Rob Horowitz: New Public Records Law a Step in the Right Direction
Tuesday, August 21, 2012
Hailed by open government advocates, the retooled and much-improved Access to Public Records Act becomes official state law on September 1. Much attention has already been focused on how this law will better enable reporters to pursue important stories by granting them easier access to government records. Just as important, citizens will be granted that same access and can use the information to put forward their own constructive proposals to local and state governments and to hold elected and appointed officials accountable.
Sponsored by State Rep. Michael Marcello (D-Dist 41), the revamped law strictly limits the conditions upon which government agencies can exceed the law's 10-day time limit or refuse to provide the requested information; expands the government employment and consulting contracts available for public scrutiny; and provides a new balancing test that weighs the privacy rights of individuals named in government records against the public interest. This balancing test, used in some other states and similar to one employed in the Federal Information Act, is a big improvement over the broad use of ‘privacy concerns” as a reason to keep documents from the public.
Now it will be up to citizens to use this improved law to request information essential to understanding how state and municipal governments are spending their tax dollars and what actions have been taken on issues of importance to them As these governments continue to make tough budget decisions in this new age of austerity, it is all the more important that citizens come forward and constructively weigh in on what are the most critical priorities and how government can work more efficiently
In New Jersey, citizens have used an expansive open records law to determine how much money cities, towns and school boards are spending on insurance costs and are advancing a “best practice local insurance model law” that mandates open competition and transparency for the selection of brokers and insurance companies. This effort has already saved tens of millions of dollars across the state. Similar kinds of initiatives are possible in Rhode Island (full disclosure: I serve as a consultant to The New Jersey-based Citizens Campaign, which trains citizens to advance their own proposals, and have served as a consultant to National Common Cause, which advocates for open records).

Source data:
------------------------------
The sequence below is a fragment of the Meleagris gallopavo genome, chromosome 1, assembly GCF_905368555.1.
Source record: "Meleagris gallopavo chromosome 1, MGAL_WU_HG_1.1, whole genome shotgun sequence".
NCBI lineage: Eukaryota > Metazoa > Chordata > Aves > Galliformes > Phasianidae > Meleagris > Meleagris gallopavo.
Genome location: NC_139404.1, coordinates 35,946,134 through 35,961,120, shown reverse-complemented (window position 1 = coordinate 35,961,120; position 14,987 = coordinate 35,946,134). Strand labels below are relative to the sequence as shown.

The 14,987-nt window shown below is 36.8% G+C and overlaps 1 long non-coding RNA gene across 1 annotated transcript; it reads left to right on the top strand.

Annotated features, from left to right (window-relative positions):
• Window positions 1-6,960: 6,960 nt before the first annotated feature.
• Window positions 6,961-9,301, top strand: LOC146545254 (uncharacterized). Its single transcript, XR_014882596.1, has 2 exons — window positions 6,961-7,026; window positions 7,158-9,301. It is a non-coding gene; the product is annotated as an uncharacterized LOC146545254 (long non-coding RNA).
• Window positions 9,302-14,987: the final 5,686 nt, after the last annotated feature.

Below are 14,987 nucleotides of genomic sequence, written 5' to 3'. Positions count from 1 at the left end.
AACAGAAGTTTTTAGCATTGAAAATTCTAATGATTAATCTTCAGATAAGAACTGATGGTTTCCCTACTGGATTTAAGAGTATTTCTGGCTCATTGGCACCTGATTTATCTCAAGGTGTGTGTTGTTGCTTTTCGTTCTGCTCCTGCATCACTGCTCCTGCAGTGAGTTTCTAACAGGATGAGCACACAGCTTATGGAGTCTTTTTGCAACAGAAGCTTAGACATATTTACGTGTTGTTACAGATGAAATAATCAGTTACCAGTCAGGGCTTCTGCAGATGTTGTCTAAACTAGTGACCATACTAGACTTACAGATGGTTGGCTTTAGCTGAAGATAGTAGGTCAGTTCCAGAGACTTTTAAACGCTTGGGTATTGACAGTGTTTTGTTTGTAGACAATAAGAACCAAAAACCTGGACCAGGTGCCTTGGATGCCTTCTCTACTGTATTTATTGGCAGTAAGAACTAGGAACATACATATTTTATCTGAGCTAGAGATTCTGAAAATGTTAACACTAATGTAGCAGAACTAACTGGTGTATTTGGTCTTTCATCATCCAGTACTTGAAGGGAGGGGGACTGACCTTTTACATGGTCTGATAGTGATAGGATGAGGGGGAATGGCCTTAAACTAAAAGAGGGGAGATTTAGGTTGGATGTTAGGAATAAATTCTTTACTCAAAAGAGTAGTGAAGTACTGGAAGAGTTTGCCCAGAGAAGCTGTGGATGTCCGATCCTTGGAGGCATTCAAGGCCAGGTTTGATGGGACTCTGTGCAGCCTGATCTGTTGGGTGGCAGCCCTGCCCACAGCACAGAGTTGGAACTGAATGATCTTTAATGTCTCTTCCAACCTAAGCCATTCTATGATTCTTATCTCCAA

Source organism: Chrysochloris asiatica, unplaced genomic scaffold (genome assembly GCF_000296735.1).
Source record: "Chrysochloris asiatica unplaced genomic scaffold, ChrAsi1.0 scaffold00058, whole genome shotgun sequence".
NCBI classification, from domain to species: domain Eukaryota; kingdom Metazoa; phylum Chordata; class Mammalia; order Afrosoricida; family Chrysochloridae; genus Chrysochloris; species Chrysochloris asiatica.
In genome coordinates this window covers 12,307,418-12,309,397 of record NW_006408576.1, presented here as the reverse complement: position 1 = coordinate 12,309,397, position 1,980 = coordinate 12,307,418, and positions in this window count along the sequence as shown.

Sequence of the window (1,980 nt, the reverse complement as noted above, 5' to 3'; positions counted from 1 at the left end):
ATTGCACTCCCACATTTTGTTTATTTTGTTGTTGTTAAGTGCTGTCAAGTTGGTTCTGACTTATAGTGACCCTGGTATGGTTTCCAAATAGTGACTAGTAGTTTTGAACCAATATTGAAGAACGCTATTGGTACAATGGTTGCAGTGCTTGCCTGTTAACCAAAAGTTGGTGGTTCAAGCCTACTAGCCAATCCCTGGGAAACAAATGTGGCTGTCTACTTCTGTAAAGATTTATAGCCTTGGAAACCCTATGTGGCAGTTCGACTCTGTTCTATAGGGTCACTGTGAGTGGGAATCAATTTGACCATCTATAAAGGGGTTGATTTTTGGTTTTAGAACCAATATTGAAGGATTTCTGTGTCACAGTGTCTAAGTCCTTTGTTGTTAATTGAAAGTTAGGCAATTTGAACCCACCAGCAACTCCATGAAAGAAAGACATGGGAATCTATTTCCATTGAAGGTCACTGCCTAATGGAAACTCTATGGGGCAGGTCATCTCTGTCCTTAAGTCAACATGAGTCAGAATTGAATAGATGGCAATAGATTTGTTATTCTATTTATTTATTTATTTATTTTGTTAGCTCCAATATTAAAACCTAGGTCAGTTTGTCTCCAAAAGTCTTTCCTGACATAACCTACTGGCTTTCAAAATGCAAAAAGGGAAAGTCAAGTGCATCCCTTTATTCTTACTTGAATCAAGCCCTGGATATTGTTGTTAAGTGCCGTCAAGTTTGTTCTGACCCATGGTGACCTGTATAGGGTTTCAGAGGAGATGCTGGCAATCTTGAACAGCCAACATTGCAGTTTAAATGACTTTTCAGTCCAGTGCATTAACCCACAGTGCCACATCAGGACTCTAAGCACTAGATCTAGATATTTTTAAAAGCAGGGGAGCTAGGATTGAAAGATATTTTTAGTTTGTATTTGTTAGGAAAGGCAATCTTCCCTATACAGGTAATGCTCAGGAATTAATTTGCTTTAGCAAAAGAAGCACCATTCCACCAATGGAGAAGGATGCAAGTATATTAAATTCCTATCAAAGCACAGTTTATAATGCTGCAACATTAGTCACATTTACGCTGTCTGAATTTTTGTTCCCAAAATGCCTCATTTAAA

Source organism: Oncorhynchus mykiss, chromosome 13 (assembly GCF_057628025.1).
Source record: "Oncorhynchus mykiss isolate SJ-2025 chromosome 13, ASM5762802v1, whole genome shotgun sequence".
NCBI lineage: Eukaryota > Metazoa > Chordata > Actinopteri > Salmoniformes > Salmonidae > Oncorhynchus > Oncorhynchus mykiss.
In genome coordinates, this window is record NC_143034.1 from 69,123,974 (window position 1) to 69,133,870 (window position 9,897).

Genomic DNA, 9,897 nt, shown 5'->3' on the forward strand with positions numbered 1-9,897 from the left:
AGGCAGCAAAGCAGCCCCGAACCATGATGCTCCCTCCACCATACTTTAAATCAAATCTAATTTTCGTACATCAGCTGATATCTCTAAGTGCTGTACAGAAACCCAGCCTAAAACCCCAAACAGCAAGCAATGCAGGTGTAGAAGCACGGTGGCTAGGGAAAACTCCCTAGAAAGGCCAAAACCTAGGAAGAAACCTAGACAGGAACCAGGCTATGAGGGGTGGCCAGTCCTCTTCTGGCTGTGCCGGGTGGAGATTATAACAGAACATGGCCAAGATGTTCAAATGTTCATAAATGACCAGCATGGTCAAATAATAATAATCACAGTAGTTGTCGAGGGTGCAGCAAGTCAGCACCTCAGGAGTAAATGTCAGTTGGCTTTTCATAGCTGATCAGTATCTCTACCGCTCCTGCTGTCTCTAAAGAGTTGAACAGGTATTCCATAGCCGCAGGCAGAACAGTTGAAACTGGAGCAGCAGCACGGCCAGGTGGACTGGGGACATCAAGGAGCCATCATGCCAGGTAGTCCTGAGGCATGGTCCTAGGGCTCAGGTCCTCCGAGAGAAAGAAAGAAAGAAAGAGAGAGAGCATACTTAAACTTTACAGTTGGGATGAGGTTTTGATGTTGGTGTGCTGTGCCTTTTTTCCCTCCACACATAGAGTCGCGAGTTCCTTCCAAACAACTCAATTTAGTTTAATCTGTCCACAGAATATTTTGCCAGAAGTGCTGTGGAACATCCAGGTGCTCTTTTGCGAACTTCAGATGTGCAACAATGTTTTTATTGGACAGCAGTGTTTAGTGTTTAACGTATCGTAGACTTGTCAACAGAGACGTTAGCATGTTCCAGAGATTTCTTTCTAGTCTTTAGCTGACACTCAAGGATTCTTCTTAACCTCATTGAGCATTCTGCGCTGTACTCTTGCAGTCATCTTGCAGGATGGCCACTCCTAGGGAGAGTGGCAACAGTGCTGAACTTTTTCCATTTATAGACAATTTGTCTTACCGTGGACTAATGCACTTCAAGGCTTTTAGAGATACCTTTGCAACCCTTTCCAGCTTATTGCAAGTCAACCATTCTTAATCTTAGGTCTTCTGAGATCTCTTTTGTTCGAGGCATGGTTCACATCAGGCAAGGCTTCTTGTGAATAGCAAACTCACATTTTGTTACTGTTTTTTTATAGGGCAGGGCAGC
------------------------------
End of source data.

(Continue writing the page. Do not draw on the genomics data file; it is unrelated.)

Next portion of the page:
While we spend a lot of time in Rhode Island complaining about the quality of our elected officials, it is important to remember that in a democracy we get the government we deserve. Responsible citizenship means more than voting and paying taxes. The new open records law gives Rhode Island citizens the opportunity to arm themselves with the same information available to government officials. Here is hoping that more citizens will seize this opportunity and use this new tool to help build a better Rhode Island.
Rob Horowitz is a strategic and communications consultant who provides general consulting, public relations, direct mail services and polling for national and state issue organizations, various non-profits and elected officials and candidates. He is an Adjunct Professor of Political Science at the University of Rhode Island.